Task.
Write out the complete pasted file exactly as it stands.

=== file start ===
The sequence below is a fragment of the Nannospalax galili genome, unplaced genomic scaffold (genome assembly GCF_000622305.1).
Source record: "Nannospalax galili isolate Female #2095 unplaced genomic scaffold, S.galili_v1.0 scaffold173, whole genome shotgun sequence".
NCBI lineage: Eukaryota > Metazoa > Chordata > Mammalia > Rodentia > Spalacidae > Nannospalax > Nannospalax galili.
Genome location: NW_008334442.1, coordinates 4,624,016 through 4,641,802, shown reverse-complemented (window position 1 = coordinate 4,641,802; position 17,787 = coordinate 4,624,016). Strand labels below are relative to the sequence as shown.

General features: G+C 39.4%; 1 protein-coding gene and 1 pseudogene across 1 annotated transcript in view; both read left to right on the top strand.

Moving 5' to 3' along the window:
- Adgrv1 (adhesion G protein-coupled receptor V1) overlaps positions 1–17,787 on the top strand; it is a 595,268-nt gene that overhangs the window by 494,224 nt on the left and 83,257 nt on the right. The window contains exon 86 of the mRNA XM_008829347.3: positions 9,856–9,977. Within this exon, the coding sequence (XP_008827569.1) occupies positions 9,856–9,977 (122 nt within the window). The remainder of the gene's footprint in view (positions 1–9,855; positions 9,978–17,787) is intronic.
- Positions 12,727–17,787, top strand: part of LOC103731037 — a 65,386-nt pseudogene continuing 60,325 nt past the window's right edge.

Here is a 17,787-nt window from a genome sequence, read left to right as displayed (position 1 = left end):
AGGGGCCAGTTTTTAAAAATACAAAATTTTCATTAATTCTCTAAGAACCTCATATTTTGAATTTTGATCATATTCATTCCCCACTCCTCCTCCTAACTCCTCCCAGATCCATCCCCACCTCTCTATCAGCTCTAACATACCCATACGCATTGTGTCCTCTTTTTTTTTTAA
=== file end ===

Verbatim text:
The sequence below is a fragment of the Nannospalax galili genome, unplaced genomic scaffold (genome assembly GCF_000622305.1).
Source record: "Nannospalax galili isolate Female #2095 unplaced genomic scaffold, S.galili_v1.0 scaffold173, whole genome shotgun sequence".
NCBI lineage: Eukaryota > Metazoa > Chordata > Mammalia > Rodentia > Spalacidae > Nannospalax > Nannospalax galili.
Genome location: NW_008334442.1, coordinates 4,624,016 through 4,641,802, shown reverse-complemented (window position 1 = coordinate 4,641,802; position 17,787 = coordinate 4,624,016). Strand labels below are relative to the sequence as shown.

General features: G+C 39.4%; 1 protein-coding gene and 1 pseudogene across 1 annotated transcript in view; both read left to right on the top strand.

Moving 5' to 3' along the window:
- Adgrv1 (adhesion G protein-coupled receptor V1) overlaps positions 1–17,787 on the top strand; it is a 595,268-nt gene that overhangs the window by 494,224 nt on the left and 83,257 nt on the right. The window contains exon 86 of the mRNA XM_008829347.3: positions 9,856–9,977. Within this exon, the coding sequence (XP_008827569.1) occupies positions 9,856–9,977 (122 nt within the window). The remainder of the gene's footprint in view (positions 1–9,855; positions 9,978–17,787) is intronic.
- Positions 12,727–17,787, top strand: part of LOC103731037 — a 65,386-nt pseudogene continuing 60,325 nt past the window's right edge.

Here is a 17,787-nt window from a genome sequence, read left to right as displayed (position 1 = left end):
AGGGGCCAGTTTTTAAAAATACAAAATTTTCATTAATTCTCTAAGAACCTCATATTTTGAATTTTGATCATATTCATTCCCCACTCCTCCTCCTAACTCCTCCCAGATCCATCCCCACCTCTCTATCAGCTCTAACATACCCATACGCATTGTGTCCTCTTTTTTTTTTAA